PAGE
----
Adicolor BLACK
Stills from Saiman Chow’s film for the colour BLACK. The film is a surreal tale about a lonely, crazed panda.

Adicolor PINK
Charlie White directed the adicolor PINK film, which sees a teenager turn into a bewelled figurine while her pink teddy looks on helplessly.

Adicolor BLUE
Psyop is behind the adicolor blue film, where New York City is turned black and white, apart from the odd splashes of blue.

Adicolor GREEN
Adicolor green by Happy shows a space-age dinner party where everything gets a little out of hand after some green treats are consumed.

Adicolor WHITE
Adicolor WHITE was directed by Tronic and sees Jenna Jameson enthusiastically playing a funfair game.

Adicolor YELLOW
Neil Blomkamp directed the adicolor YELLOW film, a gripping tale about robots and artificial life.

Adicolor RED
Roman Coppola and Andy Bruntel created this animated history of the colour red for the adicolor RED film.

Advertising Agency: Idealogue, New York
Year: 2006


Red Bull and Felix Baumgartner – The Next “Gold Lion for Special Events and Stunt/Live Advertising”

In October of 2012, Felix Baumgartner will attempt a record-breaking freefall jump from 120,000 feet – 23 miles – above the earth as part of Red Bull Stratos: a mission to the edge of space. The attempt will take place near Roswell, NM, USA, and if successful, Felix Baumgartner could be the first person to break the speed of sound with his own body, protected only by a space suit. As no one has successfully jumped from this height before, it’s uncertain what the highest supersonic freefall in history will look or feel like.


Vitro for Asics – STOP AT NEVER Campaign

In April 2011, top sportswear manufacturer ASICS has launched STOP AT NEVER Campaign that demonstrates the amazing capabilities of its footwear. In a series of ads that also feature real athletes, ASICS puts its footwear through every kind of test imaginable. The campaign seeks not only to demonstrate the product’s features in a number of unconventional ways, but also to highlight ASIC’s commitment to innovating better products and supporting athletes everywhere.

ASICS Vice President of Marketing Erik Forsell said, “ASICS is committed to giving athletes the most technologically advanced footwear for exceptional performance. With our ‘Stop at Never’ campaign, we are focused on revealing all of the incredible and awe-inspiring elements of our product.”

The “Stop at Never” website features a series of ten videos highlighting the incredible technology of ASICS footwear. The short reels are a “behind the curtain” look into the product testing the ASICS footwear endured throughout development, while simultaneously capturing the determination and grace of ASICS enthusiasts and athletes. Two of the most captivating videos include the “Jack Hammer Test,” where an ASICS GEL series GEL shoe absorbs the full impact from a construction-grade jackhammer, and “Feet For Hands,” which demonstrates the flexibility of ASICS Omniflex-Pursuit shoes as they serve as gloves for athletic training. The videos also demonstrate the unparalleled strength and determination of ASICS athletes, including sprinter Greg Nixon, world champion wrestler Jordan Burroughs, Olympic thrower Russ Winger, pole vaulter April Steiner-Bennet, Javelin thrower Kara Patterson, and decathlete Jake Arnold, as well as incredible technology of the ASICS GEL series shoes – the GEL-Kayano18, GEL-Neo33, GEL-Excel33, and others.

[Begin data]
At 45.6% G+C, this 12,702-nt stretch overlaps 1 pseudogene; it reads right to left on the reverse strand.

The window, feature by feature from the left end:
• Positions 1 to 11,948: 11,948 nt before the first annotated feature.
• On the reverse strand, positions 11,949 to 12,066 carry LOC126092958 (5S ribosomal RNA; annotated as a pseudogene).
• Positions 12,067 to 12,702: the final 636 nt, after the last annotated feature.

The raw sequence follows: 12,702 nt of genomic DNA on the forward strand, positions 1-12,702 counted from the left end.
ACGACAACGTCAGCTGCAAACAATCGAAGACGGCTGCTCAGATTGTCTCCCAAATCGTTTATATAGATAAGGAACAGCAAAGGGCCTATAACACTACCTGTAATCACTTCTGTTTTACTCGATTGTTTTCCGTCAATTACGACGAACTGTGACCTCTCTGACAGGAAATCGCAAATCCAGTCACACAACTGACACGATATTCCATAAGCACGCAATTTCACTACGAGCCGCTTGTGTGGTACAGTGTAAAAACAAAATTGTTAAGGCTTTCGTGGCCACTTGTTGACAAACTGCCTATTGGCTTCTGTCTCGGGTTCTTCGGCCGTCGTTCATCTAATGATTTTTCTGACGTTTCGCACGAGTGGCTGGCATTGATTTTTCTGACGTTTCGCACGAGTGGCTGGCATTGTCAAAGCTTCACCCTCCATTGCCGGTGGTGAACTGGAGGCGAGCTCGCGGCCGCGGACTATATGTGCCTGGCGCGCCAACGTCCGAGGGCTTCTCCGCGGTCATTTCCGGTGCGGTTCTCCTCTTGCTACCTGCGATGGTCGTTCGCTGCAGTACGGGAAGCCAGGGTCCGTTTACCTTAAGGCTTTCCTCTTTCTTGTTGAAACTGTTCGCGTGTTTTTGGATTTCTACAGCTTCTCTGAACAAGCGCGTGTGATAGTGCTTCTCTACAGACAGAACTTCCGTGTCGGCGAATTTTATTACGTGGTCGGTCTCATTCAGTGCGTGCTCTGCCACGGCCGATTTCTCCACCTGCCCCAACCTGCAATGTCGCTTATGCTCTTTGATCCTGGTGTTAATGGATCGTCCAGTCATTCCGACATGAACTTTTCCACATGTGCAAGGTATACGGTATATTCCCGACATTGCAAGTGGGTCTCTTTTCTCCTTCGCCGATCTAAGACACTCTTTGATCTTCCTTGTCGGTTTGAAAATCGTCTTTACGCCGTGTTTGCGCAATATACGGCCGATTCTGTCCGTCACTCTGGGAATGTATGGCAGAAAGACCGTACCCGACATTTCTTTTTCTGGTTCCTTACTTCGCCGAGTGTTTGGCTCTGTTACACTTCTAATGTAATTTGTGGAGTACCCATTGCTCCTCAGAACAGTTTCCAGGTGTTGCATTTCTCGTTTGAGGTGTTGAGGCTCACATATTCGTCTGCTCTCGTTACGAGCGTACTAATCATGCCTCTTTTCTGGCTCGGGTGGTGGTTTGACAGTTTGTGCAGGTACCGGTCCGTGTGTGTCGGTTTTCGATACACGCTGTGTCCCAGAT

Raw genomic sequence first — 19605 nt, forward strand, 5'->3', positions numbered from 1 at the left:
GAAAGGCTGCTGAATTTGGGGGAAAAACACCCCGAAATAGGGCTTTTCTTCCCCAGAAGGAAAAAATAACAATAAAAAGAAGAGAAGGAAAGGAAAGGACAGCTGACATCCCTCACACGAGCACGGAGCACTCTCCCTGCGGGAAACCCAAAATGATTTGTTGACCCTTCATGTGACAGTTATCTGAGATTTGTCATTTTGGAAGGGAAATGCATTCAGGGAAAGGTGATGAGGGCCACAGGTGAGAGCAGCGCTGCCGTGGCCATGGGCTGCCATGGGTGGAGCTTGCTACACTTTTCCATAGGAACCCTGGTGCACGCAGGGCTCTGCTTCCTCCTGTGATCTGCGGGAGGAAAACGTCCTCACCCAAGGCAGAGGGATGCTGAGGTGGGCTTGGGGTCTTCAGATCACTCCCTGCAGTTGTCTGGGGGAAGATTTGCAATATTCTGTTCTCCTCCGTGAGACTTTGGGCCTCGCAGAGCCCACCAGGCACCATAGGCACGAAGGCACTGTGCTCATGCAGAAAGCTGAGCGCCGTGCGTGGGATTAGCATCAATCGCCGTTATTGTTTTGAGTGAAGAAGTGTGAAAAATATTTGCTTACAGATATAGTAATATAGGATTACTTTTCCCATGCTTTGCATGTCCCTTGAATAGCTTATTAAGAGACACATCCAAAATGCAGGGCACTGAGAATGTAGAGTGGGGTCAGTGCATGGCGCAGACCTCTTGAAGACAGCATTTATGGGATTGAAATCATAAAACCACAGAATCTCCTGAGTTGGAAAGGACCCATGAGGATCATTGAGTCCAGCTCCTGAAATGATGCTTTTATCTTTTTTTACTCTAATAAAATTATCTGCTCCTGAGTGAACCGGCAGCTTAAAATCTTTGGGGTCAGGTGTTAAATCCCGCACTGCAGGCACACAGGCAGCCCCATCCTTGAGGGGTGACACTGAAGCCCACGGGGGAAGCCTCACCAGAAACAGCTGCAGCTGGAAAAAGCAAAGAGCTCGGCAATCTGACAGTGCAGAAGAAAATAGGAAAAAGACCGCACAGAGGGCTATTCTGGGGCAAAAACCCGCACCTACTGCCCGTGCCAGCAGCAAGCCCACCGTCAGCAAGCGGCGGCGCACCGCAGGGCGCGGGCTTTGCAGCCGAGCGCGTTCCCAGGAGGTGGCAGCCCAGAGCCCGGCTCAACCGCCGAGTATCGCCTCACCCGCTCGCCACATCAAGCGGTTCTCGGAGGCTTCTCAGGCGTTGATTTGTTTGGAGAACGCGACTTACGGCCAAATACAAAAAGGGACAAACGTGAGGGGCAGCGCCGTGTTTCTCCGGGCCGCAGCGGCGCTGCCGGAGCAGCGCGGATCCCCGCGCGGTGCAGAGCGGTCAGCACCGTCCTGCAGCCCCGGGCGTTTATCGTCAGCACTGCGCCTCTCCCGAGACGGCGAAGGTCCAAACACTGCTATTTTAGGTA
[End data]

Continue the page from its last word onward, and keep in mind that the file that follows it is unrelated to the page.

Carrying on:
“Stop at Never” positions ASICS for multidimensional expansion into new athletic categories, with a more digitally focused campaign, built out social media elements, and an exciting round of on-the-ground executions. The “Stop at Never” website is now live, and will be supported through robust marketing efforts including extensive digital advertising on leading athletic and lifestyle sites, as well as promotion at the U.S. Olympic Wrestling Trials, U.S. Track & Field Olympic Trials, and Drake Relays and ASICS’ own growing social media community.

Anima Sana In Corpore Sano, meaning “A Sound Mind in a Sound Body,” is an old Latin phrase from which ASICS is derived and the fundamental platform on which the brand still stands. The company was founded more than 60 years ago by Kihachiro Onitsuka and is now a leading designer and manufacturer of running shoes, as well as, other athletic footwear, apparel and accessories.

The project essentially consists of 10 different videos that reside on the Stop at Never site and show how tough Asics sneakers can be. The site is beautifully designed, with a scroll-through functionality that lets you navigate through web videos of the experiments.

1 – Catapult Demo/How can a medieval weapon help us run faster?

2 – Feet for Hands Demo/What happens when an elastic-like shoe meets an iron-like will?

3 – Vertigo Test/Can a shoe help keep you stable even in dizzying conditions?

4 – Breathability Demo/What can we learn by turning a trail shoe into a bubble machine? 

5 – Pasta Test/What’s the connection between drier feet and spaghetti?

6 – Sink or Sprint Test/Can a lightweight shoe help you float on water?

7 – Fountain Test/What happens when you combine 500lbs. of water pressure with an agility course?

8 – Jackhammer Test/What can a jackhammer teach us about running longer?

9 – Levitation Test/What happens when a sprinter decides to test the laws of gravity? 

10 – Inverted Tennis Test/What happens when you combine a crane and a tennis player? 

11 – Black Belt/What can a black belt teach us about running softer?

12 – Slo-Mo Vertical/What’s the connection between a grasshopper, frog and a ferocious volleyball spike?

13 – Limitless Runner/Can freer foot movement help free up your imagination?

14 – Urban Treadmill/What happens when you combine an urban obstacle course with hardcore soccer training?